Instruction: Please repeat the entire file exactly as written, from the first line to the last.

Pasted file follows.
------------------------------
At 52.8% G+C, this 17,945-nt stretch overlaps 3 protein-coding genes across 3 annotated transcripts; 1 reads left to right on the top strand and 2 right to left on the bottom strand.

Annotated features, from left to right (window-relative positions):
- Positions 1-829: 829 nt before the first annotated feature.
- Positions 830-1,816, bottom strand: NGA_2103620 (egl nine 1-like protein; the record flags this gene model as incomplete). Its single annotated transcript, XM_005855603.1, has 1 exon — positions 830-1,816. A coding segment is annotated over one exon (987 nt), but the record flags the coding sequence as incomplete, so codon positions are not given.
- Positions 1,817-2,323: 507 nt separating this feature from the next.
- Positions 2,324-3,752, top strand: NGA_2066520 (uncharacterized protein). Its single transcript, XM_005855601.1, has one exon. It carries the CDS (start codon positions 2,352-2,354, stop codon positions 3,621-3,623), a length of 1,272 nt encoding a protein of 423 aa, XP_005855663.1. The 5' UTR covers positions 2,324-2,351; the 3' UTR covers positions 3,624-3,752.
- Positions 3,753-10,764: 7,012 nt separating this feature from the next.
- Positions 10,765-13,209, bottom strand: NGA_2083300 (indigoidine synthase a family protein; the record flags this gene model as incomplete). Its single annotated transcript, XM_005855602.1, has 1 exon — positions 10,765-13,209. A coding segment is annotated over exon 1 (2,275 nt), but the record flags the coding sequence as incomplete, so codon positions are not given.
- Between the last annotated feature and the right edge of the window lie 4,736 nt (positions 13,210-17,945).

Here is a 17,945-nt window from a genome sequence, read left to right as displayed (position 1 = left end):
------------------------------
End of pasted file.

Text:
At 52.8% G+C, this 17,945-nt stretch overlaps 3 protein-coding genes across 3 annotated transcripts; 1 reads left to right on the top strand and 2 right to left on the bottom strand.

Annotated features, from left to right (window-relative positions):
- Positions 1-829: 829 nt before the first annotated feature.
- Positions 830-1,816, bottom strand: NGA_2103620 (egl nine 1-like protein; the record flags this gene model as incomplete). Its single annotated transcript, XM_005855603.1, has 1 exon — positions 830-1,816. A coding segment is annotated over one exon (987 nt), but the record flags the coding sequence as incomplete, so codon positions are not given.
- Positions 1,817-2,323: 507 nt separating this feature from the next.
- Positions 2,324-3,752, top strand: NGA_2066520 (uncharacterized protein). Its single transcript, XM_005855601.1, has one exon. It carries the CDS (start codon positions 2,352-2,354, stop codon positions 3,621-3,623), a length of 1,272 nt encoding a protein of 423 aa, XP_005855663.1. The 5' UTR covers positions 2,324-2,351; the 3' UTR covers positions 3,624-3,752.
- Positions 3,753-10,764: 7,012 nt separating this feature from the next.
- Positions 10,765-13,209, bottom strand: NGA_2083300 (indigoidine synthase a family protein; the record flags this gene model as incomplete). Its single annotated transcript, XM_005855602.1, has 1 exon — positions 10,765-13,209. A coding segment is annotated over exon 1 (2,275 nt), but the record flags the coding sequence as incomplete, so codon positions are not given.
- Between the last annotated feature and the right edge of the window lie 4,736 nt (positions 13,210-17,945).

Here is a 17,945-nt window from a genome sequence, read left to right as displayed (position 1 = left end):